Fixing What Isn’t Broken

When a medical device is profitable, popular, selling well, and meeting all regulatory requirements, it can be tempting to leave well enough alone and focus on new product development instead of improving existing lines through iterative changes.

At Innomed Inc., a Savannah, Georgia-based manufacturer of surgical instruments for orthopedic surgery, founder and president Jim Anderson takes seriously the company’s commitment to continuous improvement. Innomed recently rolled out two revised products to prevent cleanability issues and stay ahead of regulatory guidelines.

Innomed’s designers proactively addressing ways to address inherent cleaniblility challenges with the blind
hole employed by existing fastening technology, chose to update the instrument with a canted coil spring.

Innomed uses ball plungers and ball-and-spring designs with blind holes in its products. Many of those products are designed by orthopedic surgeons to facilitate or expedite specific tasks, and Innomed aspires to foster new and ongoing relationships with surgeons to develop and originate innovative products. Seeking to eliminate—or at least minimize—the inherent potential for contamination in reusable instruments, Innomed began investigating alternative locking mechanisms for two of its best-selling interchangeable instruments—the CupX Acetabular Cup Extraction System and the Kolbel Self-Retaining Glenoid Retractor.


The CupX Acetabular Cup Extraction System is designed to quickly and precisely remove an acetabular cup
in hip surgery with minimal bone loss.

Those very different products—one is used for hip revision surgery, the other retracts soft tissue during shoulder surgery—were improved with Bal Spring canted coil springs made by Foothill Ranch, California-based Bal Seal Engineering Inc.

Canted Coil Spring

In 2015, Jim Anderson approached Innomed’s manufacturing partner, Warsaw, Indiana-based Instrumental Machine & Development Inc. (IMD), seeking a solution that could replace the ball plunger in the CupX and the Kolbel without requiring instrument redesign.

Innomed and IMD began investigating alternatives with comparable mechanical holding capability and superior cleanability. While both products have been on the market for years with no complaints about contamination, Innomed was committed to upgrading the instruments so they could be cleaned with no chance of contamination. With the Kolbel, the system would have to accommodate all existing legacy instruments sold throughout the years.

IMD product engineers worked with the engineers at Bal Seal Engineering to consider solutions based on features that could not change, and those that could be slightly modified, as well as the insertion and removal force requirements. The recommendation was a customized version of its canted coil spring. After prototyping, it was an immediate success in both instruments.


The Kolbel Self-Retaining Glenoid Retractor is used to retract soft tissue during shoulder surgery.

The Kolbel with a Bal Seal Engineering-developed retaining spring was introduced to market in December 2016. The updated CupX was introduced in January 2017.

Joe Beard, prototype/engineering manager at IMD says, “Bal Seal Engineering worked with us to develop the correct spring and groove setup we needed. In the end, it yielded great results, and the collaboration allowed us to improve functionality while being proactive about cleanability.”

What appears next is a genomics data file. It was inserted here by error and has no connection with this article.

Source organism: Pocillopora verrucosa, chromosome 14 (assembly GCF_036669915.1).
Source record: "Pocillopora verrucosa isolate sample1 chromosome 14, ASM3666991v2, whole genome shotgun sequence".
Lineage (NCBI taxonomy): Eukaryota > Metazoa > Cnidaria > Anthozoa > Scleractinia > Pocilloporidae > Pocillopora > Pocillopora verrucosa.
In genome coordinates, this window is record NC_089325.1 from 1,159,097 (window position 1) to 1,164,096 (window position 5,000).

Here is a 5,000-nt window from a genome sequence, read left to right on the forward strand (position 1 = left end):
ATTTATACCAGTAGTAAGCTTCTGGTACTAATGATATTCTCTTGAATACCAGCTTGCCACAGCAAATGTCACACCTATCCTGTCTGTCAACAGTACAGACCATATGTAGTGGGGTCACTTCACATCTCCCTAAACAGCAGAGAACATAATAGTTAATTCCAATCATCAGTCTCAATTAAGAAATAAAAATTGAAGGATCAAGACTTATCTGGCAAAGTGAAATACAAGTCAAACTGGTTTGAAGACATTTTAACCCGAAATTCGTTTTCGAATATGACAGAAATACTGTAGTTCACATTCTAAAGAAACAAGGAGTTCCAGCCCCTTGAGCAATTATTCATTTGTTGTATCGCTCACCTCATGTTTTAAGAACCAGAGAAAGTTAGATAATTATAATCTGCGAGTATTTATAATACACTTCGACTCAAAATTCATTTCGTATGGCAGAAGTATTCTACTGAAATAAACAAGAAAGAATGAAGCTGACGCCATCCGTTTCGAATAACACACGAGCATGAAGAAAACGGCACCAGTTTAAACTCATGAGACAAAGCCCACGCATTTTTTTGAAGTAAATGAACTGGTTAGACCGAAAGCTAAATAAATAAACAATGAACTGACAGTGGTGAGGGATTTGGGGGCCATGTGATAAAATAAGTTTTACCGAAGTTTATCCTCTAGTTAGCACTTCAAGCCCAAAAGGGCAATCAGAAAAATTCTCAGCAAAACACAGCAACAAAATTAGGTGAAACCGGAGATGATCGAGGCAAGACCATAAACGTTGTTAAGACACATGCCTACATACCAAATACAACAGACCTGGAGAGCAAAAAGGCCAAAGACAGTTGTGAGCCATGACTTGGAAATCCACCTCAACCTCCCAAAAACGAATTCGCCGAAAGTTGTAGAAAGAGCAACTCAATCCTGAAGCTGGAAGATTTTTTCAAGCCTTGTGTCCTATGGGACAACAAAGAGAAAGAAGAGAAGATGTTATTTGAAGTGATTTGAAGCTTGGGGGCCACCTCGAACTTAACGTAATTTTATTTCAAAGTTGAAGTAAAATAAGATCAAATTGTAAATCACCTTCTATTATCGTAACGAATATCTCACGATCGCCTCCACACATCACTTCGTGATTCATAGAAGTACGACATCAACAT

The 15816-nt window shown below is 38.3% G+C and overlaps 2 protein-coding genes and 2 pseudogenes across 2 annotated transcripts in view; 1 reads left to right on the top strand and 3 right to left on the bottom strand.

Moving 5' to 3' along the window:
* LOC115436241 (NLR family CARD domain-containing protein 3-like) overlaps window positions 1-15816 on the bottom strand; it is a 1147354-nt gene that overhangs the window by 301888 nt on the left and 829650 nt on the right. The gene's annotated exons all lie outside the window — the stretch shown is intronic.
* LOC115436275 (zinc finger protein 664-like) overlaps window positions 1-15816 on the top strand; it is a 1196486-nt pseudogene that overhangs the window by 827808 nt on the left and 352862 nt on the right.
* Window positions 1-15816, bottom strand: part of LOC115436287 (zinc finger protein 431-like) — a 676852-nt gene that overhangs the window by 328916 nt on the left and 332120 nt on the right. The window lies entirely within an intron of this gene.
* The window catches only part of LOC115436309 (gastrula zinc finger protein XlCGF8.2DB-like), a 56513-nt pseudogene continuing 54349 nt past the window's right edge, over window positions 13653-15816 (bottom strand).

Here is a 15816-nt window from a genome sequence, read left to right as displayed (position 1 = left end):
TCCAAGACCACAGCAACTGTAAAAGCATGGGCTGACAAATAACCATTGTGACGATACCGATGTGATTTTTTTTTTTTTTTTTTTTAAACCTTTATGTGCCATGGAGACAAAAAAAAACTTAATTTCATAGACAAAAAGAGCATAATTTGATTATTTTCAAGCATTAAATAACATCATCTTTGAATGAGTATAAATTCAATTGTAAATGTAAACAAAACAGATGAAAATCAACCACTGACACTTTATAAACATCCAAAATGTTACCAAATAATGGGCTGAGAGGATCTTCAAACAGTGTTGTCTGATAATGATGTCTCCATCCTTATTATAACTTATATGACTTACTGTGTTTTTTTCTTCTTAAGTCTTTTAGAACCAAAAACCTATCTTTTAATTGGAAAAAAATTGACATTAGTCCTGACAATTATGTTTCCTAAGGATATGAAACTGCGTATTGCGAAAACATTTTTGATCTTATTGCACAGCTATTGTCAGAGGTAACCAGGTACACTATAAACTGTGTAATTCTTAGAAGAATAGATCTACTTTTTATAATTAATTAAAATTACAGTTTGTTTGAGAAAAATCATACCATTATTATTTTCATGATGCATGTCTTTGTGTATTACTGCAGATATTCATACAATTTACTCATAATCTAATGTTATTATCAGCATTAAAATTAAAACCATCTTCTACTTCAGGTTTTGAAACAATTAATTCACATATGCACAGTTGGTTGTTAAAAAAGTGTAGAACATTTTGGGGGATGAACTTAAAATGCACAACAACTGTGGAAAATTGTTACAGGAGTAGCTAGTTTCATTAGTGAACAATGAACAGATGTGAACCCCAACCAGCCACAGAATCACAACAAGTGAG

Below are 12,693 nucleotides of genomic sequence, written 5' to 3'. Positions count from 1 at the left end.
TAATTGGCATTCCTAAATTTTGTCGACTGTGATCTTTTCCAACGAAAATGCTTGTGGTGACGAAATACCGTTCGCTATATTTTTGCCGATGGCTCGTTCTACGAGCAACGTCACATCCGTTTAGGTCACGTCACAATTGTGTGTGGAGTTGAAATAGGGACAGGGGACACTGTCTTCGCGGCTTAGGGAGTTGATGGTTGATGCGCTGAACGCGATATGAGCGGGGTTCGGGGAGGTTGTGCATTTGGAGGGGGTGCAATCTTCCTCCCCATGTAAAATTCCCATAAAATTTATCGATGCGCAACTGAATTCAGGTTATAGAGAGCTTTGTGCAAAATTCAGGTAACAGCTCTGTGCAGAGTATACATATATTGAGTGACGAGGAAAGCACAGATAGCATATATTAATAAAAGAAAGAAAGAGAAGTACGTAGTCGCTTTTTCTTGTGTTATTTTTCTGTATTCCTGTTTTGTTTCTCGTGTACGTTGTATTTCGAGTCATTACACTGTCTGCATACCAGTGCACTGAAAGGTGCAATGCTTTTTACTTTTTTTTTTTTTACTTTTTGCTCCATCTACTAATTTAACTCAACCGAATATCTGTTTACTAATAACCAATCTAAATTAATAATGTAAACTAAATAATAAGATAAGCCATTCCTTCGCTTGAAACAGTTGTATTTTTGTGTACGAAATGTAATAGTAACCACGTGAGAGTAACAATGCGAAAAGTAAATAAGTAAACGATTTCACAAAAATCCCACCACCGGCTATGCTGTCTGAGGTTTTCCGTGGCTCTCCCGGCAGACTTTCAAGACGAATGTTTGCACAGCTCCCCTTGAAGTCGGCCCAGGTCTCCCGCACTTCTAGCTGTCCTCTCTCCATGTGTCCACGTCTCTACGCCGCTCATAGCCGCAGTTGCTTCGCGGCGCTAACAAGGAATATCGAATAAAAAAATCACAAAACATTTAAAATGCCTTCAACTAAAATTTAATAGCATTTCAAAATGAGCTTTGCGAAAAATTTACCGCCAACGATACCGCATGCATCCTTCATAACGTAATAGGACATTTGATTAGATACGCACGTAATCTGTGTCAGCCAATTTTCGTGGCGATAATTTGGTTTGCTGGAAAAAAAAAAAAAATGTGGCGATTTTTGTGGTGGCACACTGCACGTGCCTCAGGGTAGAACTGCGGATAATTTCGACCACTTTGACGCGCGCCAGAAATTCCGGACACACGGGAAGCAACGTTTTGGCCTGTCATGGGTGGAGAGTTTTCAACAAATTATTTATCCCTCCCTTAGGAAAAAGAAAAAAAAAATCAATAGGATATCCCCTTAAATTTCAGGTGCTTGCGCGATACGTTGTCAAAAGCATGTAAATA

The U.S. Food and Drug Administration (FDA) has noted that inadequate reprocessing can result in the retention of biological debris or soil in certain types of reusable medical devices, allowing microbes to survive disinfection or sterilization.

The original CupX and Kolbel instruments met all FDA specifications for material, cleaning, and traceability, yet Innomed and IMD saw opportunities for improvement. The Bal Spring’s ability to withstand repeated cleaning and sterilization processes made it attractive. According to an independent test report released in 2017 (Cleaning Evaluation R&D Report, test report for Bal Seal Engineering, Nelson Laboratories, May 12, 2017) proved that a sampling of Bal Spring canted coil springs were cleanable and reusable, meeting medical device industry standards as well as FDA regulations.

Conducted under worst-case conditions, testing validated that a device containing a canted coil spring in various groove geometries can be properly cleaned with manual or automated processes, withstanding stringent cleaning methods from manual scrubbing to automated dishwasher systems.


Innomed and IMD are committed to continuous product improvement, meeting or exceeding FDA regulations, and preventing issues before they occur. Because of questions about the cleanliness of the blind hole on the back side of the ball and spring setup in two surgical instruments, the designs were enhanced with Bal Spring canted coil springs, and IMD and Innomed are applying similar design concepts in developing other instruments.

Innomed says it is committed to a quality management system that endeavors “to consistently meet or exceed customer and regulatory requirements and expectations” and “to focus on exceptional customer service, quality products, and continuous improvement.”

With its integration of the Bal Spring canted coil spring in the CupX Acetabular Cup Extraction System and Kolbel Self-Retaining Glenoid Retractor, the company seems intent on fulfilling its promise.

Innomed, Inc.

Instrumental Machine & Development, Inc. (IMD)


About the author:
David Wang is a global market manager for Bal Seal Engineering’s medical device business. An engineer with more than 10 years of design experience, he collaborates with OEMs and tier suppliers to create sealing, connecting, conducting, and EMI shielding solutions that help set new standards for device performance. David can be reached at or 949.460.2147.


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